Critical Infrastructure: How Election Hacking Concerns Are Creating Federal/State Tensions

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During the 2016 election, reports of attempted hacking of state election systems led many observers to wonder what can be done to protect our country’s voting systems.

In early 2017, before the new Trump Administration took office, the outgoing Secretary of the U.S. Department of Homeland Security (DHS) signed off on a policy adding the nation’s elections system to the list of sectors designated as “critical infrastructure” vital to national security. While there was some initial uncertainty whether or not DHS would continue the designation, it now appears that the policy will remain in place.

In the weeks and months following the designation, states and localities have repeatedly asked DHS for clarification on what exactly “critical infrastructure” entails – including reporting requirements, consultation and other policies that might affect how election officials across the United States do their jobs. Many officials, on both sides of the aisle, are troubled by the lack of clarity about critical infrastructure and how it could shape election policy for both the immediate and foreseeable future.

As the Humphrey School of Public Affairs' Doug Chapin reports, these questions strike at the very heart of the ongoing tension between the federal government and state and local election officials over who should have the lead role in running the nation’s elections. Chapin notes that the dispute over DHS’ plans is just the latest disagreement in this area, which also includes enforcement of the federal Voting Rights Act, questions of the interaction of federal and state laws regarding voter ID and proof of citizenship and requirements for testing and certification of voting equipment.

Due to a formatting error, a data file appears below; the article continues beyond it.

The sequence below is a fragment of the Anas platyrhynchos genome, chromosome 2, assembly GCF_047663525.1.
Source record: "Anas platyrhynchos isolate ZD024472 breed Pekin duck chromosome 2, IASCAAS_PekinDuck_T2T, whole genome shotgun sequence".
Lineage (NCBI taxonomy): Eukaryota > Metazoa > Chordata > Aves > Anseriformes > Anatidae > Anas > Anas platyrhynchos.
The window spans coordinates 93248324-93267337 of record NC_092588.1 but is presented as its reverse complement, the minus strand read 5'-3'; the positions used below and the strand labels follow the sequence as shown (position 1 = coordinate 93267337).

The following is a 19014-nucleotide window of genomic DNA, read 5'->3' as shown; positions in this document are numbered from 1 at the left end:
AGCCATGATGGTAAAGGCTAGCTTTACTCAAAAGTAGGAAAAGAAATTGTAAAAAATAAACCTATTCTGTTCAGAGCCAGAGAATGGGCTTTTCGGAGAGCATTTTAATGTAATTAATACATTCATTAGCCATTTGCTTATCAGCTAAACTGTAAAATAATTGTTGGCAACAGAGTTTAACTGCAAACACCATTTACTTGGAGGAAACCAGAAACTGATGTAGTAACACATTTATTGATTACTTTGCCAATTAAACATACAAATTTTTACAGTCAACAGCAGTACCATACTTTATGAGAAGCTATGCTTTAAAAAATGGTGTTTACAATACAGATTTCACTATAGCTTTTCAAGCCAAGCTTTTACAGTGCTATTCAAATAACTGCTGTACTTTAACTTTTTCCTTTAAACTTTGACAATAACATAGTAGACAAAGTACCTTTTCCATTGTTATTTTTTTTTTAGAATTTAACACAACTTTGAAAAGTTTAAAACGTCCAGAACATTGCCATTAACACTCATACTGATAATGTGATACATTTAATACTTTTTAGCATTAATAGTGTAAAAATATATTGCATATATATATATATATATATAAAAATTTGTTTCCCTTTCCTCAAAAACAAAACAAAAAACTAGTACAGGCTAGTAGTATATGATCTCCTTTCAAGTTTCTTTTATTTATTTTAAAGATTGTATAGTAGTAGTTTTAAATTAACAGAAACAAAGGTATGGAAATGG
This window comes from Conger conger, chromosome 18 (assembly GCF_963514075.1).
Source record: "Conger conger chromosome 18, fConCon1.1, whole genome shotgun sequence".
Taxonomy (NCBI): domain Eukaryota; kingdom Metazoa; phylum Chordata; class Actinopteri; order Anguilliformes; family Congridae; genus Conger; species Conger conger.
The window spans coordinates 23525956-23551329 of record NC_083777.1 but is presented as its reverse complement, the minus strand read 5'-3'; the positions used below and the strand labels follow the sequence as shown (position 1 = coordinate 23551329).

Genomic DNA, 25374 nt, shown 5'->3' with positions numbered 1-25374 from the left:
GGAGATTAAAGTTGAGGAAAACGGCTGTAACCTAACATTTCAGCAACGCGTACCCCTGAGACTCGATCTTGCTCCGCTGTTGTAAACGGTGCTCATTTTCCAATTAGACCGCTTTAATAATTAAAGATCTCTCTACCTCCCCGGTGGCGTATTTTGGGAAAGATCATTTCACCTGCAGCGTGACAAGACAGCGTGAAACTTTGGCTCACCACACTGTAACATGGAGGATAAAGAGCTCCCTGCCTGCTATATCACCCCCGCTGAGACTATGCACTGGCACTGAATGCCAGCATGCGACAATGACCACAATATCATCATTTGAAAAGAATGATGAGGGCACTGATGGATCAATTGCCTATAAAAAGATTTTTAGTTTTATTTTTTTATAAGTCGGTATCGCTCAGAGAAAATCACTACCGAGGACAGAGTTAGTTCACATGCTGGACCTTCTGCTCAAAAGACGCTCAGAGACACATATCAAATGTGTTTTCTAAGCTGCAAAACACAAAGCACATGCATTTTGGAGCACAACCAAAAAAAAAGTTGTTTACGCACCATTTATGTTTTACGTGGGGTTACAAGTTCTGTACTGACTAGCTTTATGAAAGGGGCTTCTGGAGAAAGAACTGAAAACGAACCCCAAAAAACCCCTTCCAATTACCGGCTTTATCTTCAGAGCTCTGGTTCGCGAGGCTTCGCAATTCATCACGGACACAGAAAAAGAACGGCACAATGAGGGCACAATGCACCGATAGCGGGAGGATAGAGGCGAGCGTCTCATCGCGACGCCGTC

In this fluid and highly-charged environment, election officials at every level of government need to be aware of both current and potential flashpoints between federal agencies and state/local election offices. Knowing how these tensions affect day-to-day election administration is an essential skill for officials nationwide.

The Humphrey School, among the country’s top 10 professional public policy and planning schools, offers a first-of-its-kind online program to prepare professionals in election administration, including in-depth exploration of federal/state/local relationships in elections. The program is presented in an accessible and stimulating online format that allows students to continue with their current employment while working toward a University certificate.

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